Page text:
NASA Can Probably Stop An Asteroid, But Wouldn’t Detect A Comet In Time, Study Finds
NASA would only be able to detect a comet on course to hit Earth 22 months in advance, but it would take five years to cobble together a mission to stop it. Those are the chilling results of a NASA study scientists presented to a conference in Tokyo, Japan Friday.
Researchers at NASA’s Goddard Space Flight Center based their study on the Siding Spring comet, which they thought would collide with Mars in October of 2014. Scientists only detected the comet 22 months before it nearly hit the Red Planet.
Scientists applied those observations to test NASA’s response time to a comet on a collision course with Earth. They determined humanity is woefully unprepared for a similar object approaching Earth.
“It is extremely difficult to detect a comet like Siding Spring much more in advance than was done,” Dr. Joseph A. Nuth, a senior scientist at NASA’s Goddard Space Flight Center who co-authored the research, told The Daily Caller News Foundation. “The trick is to be able to react to such a threat quickly — and this is currently almost impossible.”
The best way to stop an asteroid or comet from hitting the Earth on such short notice may be to send a spacecraft up to intercept it. But even then, NASA would need at least five years to construct a reliable spacecraft and man it.
Nuth’s study suggests time could be saved by building several interceptor vehicles and keeping them on standby in the event of an impending collision. Such vehicles would sit in storage until needed to redirect an incoming asteroid or comet, eliminating the need to rush construct to meet a deadline.
“Spacecraft can be thrown together quickly if you don’t worry about reliability,” Nuth said. “However the 5 year schedule included in the paper is typical of schedules to build high reliability spacecraft such as OSIRIS-REx [a NASA asteroid probe]. Cutting corners can be done but it decreases reliability on what could potentially be the most important mission ever launched by mankind.”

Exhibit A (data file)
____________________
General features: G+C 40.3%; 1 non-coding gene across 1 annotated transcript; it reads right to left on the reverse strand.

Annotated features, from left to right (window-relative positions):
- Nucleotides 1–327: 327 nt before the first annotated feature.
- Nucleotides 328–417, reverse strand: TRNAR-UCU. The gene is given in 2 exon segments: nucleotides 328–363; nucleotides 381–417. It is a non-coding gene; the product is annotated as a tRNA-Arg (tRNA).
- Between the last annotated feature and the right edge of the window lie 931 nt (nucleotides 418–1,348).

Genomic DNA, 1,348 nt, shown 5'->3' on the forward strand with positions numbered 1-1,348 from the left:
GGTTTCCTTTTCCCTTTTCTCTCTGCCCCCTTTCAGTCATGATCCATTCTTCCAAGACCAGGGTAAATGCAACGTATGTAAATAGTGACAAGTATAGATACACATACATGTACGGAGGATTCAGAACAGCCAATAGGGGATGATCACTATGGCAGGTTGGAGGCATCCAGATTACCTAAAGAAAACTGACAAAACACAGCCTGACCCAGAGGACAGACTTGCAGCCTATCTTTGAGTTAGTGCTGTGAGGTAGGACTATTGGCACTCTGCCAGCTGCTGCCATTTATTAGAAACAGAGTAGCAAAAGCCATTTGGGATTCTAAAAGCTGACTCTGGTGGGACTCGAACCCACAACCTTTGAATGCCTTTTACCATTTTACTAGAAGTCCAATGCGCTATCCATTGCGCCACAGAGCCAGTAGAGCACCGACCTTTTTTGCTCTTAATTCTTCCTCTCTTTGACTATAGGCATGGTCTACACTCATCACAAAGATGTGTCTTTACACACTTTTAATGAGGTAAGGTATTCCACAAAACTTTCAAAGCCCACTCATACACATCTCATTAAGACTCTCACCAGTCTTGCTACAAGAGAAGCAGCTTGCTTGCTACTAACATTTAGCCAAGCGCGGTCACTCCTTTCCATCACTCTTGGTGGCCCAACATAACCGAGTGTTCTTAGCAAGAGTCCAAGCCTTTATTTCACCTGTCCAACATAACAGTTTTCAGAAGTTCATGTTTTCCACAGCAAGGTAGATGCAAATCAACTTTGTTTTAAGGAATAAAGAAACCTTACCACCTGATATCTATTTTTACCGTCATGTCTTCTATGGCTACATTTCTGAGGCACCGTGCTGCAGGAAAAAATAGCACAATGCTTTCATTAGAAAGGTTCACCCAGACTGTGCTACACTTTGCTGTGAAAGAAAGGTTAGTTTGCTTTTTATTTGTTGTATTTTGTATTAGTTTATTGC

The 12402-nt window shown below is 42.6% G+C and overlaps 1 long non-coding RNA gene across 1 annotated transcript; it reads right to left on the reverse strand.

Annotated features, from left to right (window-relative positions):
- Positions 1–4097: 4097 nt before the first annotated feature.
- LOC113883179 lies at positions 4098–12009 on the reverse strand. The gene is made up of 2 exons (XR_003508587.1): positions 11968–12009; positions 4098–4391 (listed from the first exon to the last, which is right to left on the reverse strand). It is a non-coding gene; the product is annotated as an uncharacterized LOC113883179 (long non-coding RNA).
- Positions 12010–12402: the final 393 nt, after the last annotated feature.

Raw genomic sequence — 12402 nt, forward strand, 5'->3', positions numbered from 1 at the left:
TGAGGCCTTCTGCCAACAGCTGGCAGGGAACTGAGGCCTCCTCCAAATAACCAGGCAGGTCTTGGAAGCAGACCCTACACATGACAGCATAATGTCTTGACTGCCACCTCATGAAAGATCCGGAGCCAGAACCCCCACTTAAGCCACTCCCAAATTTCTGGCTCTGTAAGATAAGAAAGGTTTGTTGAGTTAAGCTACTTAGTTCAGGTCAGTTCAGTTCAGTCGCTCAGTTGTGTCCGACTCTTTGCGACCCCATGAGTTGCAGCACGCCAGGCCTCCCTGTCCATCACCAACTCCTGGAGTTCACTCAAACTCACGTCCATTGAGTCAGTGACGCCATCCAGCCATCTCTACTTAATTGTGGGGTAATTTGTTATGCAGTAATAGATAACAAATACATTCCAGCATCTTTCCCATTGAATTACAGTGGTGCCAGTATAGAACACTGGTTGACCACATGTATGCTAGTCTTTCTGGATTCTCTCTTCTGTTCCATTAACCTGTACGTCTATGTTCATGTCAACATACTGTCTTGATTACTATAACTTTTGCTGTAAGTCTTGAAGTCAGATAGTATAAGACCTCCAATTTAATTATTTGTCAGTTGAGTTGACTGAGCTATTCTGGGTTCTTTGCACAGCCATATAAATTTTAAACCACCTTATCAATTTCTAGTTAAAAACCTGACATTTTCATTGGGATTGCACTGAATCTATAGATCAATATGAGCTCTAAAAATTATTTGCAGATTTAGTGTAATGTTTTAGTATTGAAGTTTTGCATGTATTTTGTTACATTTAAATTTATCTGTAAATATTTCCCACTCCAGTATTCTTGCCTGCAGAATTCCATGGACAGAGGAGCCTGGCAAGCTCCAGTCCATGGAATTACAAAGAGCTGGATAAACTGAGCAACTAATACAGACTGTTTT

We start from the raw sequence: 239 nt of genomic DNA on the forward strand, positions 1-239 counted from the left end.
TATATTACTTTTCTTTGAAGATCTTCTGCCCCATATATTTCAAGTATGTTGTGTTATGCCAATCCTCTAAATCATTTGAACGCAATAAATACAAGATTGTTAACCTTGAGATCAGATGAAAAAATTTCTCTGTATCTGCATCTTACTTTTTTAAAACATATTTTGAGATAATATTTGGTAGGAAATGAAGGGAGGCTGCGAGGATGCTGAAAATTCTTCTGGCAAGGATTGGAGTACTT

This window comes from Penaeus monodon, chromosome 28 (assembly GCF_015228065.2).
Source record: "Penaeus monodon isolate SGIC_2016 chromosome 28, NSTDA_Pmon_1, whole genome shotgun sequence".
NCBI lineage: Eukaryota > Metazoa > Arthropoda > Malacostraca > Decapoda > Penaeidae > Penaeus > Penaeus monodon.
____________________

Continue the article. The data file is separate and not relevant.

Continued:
When asked how NASA was working on detecting comets earlier, Nuth replied, “NASA is not.”
“Comets are not currently a priority in the Planetary Defense program,” Nuth said. “However, if a cometary hazard were detected by asteroid hunters (and they do discover comets) I am sure they would try to deal with the problem.”
NASA officials have spent years grappling with the issue of how to stop a comet from hitting the Earth. Former NASA administrator Charles Bolden told reporters in 2013 the only current response to this type of “surprise” comet or asteroid was to “pray.”
Comets are rarer than asteroids, but can carry more than 100 times the energy of a typical asteroid. Comets also hurdle through space at a higher speed than asteroid, usually traveling at a velocity of 20 kilometers per second. Potential damages would me much greater from a comet strike — though asteroid strikes are hardly desirable.
Asteroids are about 100 times more common than comets, but are smaller and can approach Earth undetected. Global asteroid detection programs have identified 16,214 near-Earth objects of all sizes, according to the International Astronomical Union. Of the 715 new near-Earth objects discovered so far this year, only 21 were comets.
“A comet is not necessarily a killer,” Nuth told TheDCNF. “There are larger and smaller ones as with asteroids and there are many parameters to consider such as exactly where & how it strikes the Earth, its composition, porosity, internal strength, density, etc.”
In 2016, NASA and other federal agencies simulated a response to an asteroid striking Earth. Officials were unable to deflect an asteroid on course to hit Earth with four years of warning.
The simulation’s “city-killer” asteroid ended up landing off the Southern California coast. Federal Emergency Management Agency (FEMA) personnel coordinated a simulated mass evacuation of the Los Angeles area to mitigate the damages of a potential tsunami.
In the event a real asteroid does hit Earth, NASA’s Planetary Defense Coordination Office would work with FEMA, the Department of Defense and other agencies to coordinate disaster responses.
Congress approved $50 million for near-earth object observations and planetary defense in 2016, up from just $4 million in 2010. This money will be spent improving NASA’s ability to detect asteroids, hopefully allowing for more warning.
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